The Soper Group reengineers the way transition metal catalysts impart selectivity in redox bond activation and functionalization reactions. Instead of suppressing 1e– transfer, we use the capacity of some metal–ligand combinations to undergo reversible low-energy electron transfer for kinetic control in free radical reactions. We apply these methods for controlled radical chemistry to stoichiometric and catalytic reactions that are challenging or inaccessible using current methods. Recent successes include:
Earth-Abundant Coupling Catalysis. Palladium-mediated 2e– oxidative addition and reductive elimination steps form the basis for numerous coupling cycles leading to selective assembly of C–C bonds. We discovered that redox-active aminophenol-derived ligands can be used to effect palladium-like 2e– oxidative addition and reductive elimination reactions at square planar later first row metal centers. These elementary reaction steps have been utilized for development of unusually well defined cycles for cobalt cross coupling of alkyl halides with alkyl- and arylzinc halides, as well as manganese and iron catalyzed aerobic coupling of aryl Grignard reagents.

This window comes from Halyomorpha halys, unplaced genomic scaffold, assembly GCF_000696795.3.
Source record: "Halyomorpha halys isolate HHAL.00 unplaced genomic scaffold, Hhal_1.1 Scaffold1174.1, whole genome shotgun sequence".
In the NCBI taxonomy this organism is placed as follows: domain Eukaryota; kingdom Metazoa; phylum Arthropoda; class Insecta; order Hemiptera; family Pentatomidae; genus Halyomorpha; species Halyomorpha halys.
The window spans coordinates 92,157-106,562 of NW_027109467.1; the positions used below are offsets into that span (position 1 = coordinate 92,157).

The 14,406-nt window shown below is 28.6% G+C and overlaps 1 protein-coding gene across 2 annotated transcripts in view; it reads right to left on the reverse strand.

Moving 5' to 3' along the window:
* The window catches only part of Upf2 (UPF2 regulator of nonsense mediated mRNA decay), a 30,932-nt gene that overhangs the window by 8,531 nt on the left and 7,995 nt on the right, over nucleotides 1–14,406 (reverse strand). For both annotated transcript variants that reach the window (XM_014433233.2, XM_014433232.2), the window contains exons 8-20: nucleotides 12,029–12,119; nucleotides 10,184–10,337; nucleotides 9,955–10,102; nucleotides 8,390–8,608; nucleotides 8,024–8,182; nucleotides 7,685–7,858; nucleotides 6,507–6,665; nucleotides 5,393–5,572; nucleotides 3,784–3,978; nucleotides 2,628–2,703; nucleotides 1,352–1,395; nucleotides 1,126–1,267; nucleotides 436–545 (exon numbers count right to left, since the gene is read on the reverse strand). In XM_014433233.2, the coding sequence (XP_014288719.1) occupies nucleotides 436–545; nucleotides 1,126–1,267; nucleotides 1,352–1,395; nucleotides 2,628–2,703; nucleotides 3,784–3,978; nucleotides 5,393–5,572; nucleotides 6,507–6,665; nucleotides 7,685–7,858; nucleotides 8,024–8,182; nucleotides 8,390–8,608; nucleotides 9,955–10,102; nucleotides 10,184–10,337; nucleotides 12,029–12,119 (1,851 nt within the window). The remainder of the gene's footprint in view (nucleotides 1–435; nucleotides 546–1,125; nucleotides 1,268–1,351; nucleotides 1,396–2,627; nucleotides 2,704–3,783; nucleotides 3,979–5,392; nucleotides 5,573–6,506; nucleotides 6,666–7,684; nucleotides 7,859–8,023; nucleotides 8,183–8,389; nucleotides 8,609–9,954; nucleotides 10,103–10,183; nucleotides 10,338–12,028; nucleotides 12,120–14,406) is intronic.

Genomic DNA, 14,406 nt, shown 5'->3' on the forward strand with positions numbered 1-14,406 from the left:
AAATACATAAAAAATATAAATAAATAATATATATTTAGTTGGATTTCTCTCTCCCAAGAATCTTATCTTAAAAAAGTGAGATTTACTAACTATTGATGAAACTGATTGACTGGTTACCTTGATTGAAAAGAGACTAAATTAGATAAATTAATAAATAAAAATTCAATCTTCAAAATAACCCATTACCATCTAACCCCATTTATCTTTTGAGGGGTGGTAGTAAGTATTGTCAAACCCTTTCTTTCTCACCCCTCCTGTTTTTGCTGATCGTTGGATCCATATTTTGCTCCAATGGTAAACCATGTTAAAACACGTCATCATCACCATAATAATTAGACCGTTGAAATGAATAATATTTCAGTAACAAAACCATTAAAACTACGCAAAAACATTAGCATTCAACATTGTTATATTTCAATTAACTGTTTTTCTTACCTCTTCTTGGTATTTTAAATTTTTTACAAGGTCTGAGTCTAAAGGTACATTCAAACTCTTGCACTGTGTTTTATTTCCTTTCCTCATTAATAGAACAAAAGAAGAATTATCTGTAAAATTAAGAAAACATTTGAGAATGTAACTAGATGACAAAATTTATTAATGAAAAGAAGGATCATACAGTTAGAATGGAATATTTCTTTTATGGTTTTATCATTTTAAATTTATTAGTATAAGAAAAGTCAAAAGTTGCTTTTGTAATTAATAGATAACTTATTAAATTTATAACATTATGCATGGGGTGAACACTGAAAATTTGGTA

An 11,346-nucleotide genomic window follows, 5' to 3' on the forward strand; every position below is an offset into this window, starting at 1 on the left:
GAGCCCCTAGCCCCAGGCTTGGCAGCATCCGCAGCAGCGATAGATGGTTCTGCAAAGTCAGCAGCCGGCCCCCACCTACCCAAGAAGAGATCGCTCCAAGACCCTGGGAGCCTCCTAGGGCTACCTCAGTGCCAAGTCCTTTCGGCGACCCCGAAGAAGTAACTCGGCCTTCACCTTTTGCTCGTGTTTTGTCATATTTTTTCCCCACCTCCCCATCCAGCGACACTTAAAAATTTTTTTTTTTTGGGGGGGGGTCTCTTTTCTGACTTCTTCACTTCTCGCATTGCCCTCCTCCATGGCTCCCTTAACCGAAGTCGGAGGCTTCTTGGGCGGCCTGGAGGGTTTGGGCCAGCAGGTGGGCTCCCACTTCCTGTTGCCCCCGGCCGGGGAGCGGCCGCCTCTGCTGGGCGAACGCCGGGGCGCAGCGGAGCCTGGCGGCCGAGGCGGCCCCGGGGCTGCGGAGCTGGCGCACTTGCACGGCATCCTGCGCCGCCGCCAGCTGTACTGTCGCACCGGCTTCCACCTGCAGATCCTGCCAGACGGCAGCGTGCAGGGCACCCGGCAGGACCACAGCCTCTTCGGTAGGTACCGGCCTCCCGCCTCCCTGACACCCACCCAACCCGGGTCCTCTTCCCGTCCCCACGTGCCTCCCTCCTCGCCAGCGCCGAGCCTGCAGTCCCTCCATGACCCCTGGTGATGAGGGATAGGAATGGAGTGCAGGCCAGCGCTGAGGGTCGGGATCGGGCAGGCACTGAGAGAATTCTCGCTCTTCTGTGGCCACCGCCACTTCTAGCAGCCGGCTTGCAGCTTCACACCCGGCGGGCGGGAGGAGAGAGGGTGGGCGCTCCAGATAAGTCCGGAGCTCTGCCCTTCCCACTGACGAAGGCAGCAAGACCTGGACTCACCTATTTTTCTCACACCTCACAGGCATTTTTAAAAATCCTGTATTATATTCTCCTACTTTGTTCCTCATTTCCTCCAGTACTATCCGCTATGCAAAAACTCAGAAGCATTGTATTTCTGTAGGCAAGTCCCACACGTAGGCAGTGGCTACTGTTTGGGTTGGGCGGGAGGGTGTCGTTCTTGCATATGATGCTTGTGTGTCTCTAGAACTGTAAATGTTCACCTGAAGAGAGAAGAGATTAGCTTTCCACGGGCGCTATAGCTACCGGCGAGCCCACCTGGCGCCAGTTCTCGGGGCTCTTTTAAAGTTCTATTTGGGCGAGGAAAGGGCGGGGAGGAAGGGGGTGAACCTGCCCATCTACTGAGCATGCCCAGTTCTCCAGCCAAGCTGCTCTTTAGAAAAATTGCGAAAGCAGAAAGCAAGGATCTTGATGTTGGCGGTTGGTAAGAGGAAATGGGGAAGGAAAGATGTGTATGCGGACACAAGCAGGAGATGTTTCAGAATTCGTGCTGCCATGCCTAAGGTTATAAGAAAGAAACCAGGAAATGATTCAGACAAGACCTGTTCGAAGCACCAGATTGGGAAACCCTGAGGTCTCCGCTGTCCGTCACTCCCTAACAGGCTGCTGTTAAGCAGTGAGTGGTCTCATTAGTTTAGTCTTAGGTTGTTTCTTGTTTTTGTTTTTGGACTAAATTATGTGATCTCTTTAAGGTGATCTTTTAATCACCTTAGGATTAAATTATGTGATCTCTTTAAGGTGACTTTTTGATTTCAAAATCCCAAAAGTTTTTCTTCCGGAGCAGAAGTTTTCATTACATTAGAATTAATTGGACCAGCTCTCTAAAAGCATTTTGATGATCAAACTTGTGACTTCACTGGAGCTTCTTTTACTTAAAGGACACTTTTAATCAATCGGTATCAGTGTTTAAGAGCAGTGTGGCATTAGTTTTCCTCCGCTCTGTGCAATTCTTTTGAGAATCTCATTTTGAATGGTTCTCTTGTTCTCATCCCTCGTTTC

Metal Oxyl Radical Coupling. Recent theoretical studies suggest transition metal oxyl radicals containing unpaired electron density at oxo are critical precursors to O–O bond formation in water oxidation catalysts. Through the use of redox-active ligands, we have been able to generate a new class of well-defined coordination complexes that exhibit oxyl radical reactivity. We recently showed that a rhenium oxyl reacts with carbon free radicals to make C–O bonds at the oxo ligand, and we demonstrated that that radical character in the metal–oxo bond leads to kinetic reactivity that is not rationalized by ground-state thermodynamic considerations.
O2 Activation and Aerobic Oxidations. A challenging step in many oxygenase-type redox catalysis cycles is bimetallic cleavage of the dioxygen O–O bond to generate two transition metal oxo complexes. This reaction is also relevant to energy conversion and storage in artificial photosynthetic schemes because the kinetics of O2 electroreduction at fuel cell anodes are often poor. We have demonstrated how the ability of redox-active ligands to undergo reversible 1e– transfer can be used to bring about bimetallic O2 homolysis by lowering the kinetic barrier to formation of 1e– reduced O2 complex intermediates. We are applying this method to the development of new aerobic oxidation catalysis cycles and electrode materials for efficient for O2 reduction.
To accomplish these goals, researchers in the Soper Group are skilled in the synthesis and handling of air-sensitive materials. We use a variety of spectroscopic techniques to characterize reaction products and intermediates and to perform detailed mechanistic studies.